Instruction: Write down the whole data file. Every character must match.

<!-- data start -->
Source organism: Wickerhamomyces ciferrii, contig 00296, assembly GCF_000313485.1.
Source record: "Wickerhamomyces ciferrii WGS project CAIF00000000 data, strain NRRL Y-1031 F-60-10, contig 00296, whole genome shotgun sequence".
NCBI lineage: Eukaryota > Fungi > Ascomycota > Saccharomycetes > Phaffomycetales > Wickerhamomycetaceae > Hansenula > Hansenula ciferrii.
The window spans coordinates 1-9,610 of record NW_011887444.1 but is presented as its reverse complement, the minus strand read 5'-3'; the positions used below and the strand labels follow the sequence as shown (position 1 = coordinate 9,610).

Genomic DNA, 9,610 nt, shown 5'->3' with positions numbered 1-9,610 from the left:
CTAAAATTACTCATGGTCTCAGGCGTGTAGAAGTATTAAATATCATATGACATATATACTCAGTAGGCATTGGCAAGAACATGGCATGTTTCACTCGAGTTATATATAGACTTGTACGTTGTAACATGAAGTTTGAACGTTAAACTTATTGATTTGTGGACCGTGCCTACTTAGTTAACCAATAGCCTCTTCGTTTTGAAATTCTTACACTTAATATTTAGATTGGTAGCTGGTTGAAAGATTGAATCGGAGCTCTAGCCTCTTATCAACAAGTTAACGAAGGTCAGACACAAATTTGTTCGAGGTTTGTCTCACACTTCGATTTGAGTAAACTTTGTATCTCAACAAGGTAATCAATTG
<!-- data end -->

Source organism: Wickerhamomyces ciferrii, contig 00296, assembly GCF_000313485.1.
Source record: "Wickerhamomyces ciferrii WGS project CAIF00000000 data, strain NRRL Y-1031 F-60-10, contig 00296, whole genome shotgun sequence".
NCBI lineage: Eukaryota > Fungi > Ascomycota > Saccharomycetes > Phaffomycetales > Wickerhamomycetaceae > Hansenula > Hansenula ciferrii.
The window spans coordinates 1-9,610 of record NW_011887444.1 but is presented as its reverse complement, the minus strand read 5'-3'; the positions used below and the strand labels follow the sequence as shown (position 1 = coordinate 9,610).

Genomic DNA, 9,610 nt, shown 5'->3' with positions numbered 1-9,610 from the left:
CTAAAATTACTCATGGTCTCAGGCGTGTAGAAGTATTAAATATCATATGACATATATACTCAGTAGGCATTGGCAAGAACATGGCATGTTTCACTCGAGTTATATATAGACTTGTACGTTGTAACATGAAGTTTGAACGTTAAACTTATTGATTTGTGGACCGTGCCTACTTAGTTAACCAATAGCCTCTTCGTTTTGAAATTCTTACACTTAATATTTAGATTGGTAGCTGGTTGAAAGATTGAATCGGAGCTCTAGCCTCTTATCAACAAGTTAACGAAGGTCAGACACAAATTTGTTCGAGGTTTGTCTCACACTTCGATTTGAGTAAACTTTGTATCTCAACAAGGTAATCAATTG